Compulsory cooling-off for ex-babus?

  • Aloke Tikku, Hindustan Times, New Delhi
  • Updated: Dec 01, 2014 02:26 IST

Concerned that promises of a post-retirement stint in private firms could tempt senior officers to favour them, the Modi government is planning to introduce a rule to bar retired officers from joining firms that benefited from decisions taken while they were in service.

The restriction would apply for one year after the official retires.

And to make sure that officials play ball, there are plans to require private firms dealing with the government to give an undertaking that they won’t hire any such officers against the rules.

Existing rules require all retired officers to take the government’s permission if they intend to take up a job in the private sector till a year after their retirement.

But government sources conceded this rule isn’t always enforced. Also, there are no laid down principles to process such requests and the permissions are liberally granted to officials who can pull strings.

“It has been proposed that the request be examined on two principles. First, if the officer concerned was associated with a decision in the previous two years that benefitted the firm. Second, if he played a role in a policy decision that indirectly benefited the firm,” a government source said.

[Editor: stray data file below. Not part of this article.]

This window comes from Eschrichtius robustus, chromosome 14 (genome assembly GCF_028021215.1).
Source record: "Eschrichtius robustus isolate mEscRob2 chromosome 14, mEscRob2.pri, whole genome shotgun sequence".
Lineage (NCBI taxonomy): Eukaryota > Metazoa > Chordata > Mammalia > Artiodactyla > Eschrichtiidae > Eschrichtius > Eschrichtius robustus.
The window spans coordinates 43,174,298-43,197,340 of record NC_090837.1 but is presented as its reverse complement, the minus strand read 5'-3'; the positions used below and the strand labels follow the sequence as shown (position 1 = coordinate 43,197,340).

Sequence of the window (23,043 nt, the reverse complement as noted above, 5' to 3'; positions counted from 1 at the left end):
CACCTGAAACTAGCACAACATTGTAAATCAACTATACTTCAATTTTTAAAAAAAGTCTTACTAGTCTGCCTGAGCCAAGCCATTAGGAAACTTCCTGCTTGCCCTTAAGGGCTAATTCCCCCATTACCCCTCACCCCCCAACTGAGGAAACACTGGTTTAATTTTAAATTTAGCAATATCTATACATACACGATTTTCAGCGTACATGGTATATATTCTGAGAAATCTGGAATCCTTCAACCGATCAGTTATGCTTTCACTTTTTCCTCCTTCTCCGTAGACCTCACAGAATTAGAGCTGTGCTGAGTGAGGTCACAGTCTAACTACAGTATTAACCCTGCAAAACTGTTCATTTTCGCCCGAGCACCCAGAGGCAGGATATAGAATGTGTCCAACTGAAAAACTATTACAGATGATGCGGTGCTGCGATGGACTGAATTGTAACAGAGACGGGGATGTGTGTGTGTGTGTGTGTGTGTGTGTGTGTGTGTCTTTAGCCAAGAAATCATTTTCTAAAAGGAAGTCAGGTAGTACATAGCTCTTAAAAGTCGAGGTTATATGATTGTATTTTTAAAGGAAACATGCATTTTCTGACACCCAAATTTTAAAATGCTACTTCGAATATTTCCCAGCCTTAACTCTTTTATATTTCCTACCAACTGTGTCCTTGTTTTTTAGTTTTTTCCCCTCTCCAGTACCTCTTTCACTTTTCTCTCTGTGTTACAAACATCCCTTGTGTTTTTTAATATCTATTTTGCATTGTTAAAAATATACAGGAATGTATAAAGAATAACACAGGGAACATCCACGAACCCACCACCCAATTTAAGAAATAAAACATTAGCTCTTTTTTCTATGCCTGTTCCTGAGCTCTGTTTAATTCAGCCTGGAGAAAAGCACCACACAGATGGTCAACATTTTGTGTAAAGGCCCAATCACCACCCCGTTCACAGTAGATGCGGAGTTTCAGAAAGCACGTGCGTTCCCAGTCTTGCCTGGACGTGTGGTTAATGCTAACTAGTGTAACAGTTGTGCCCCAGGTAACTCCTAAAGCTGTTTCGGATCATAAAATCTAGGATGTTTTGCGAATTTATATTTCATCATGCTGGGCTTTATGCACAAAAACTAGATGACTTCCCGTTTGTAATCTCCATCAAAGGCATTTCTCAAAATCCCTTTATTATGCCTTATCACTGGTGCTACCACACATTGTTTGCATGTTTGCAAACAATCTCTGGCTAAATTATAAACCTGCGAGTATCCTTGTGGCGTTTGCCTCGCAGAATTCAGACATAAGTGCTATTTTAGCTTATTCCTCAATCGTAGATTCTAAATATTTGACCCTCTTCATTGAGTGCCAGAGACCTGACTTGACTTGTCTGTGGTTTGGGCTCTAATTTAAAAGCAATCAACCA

These might be basic principles to assess such requests but they have never been laid down, giving departments a free hand to provide clearances or withhold them.

But there is recognition at the Department of Personnel & Training, which acts as the government’s HR manager, that there are limits to trying to impose restrictions on officials once they had retired.

For instance, the proposal conceded, there was no provision to act against a retired employee for taking up a private job that raises questions about his performance as an official earlier.

Officials at DoPT have asked the government to plug this loophole by introducing a ban on companies recruiting such officials unless they have clearance from the Centre. Similar provisions could also be added to the integrity pacts that firms have to sign before getting contracts from the government.

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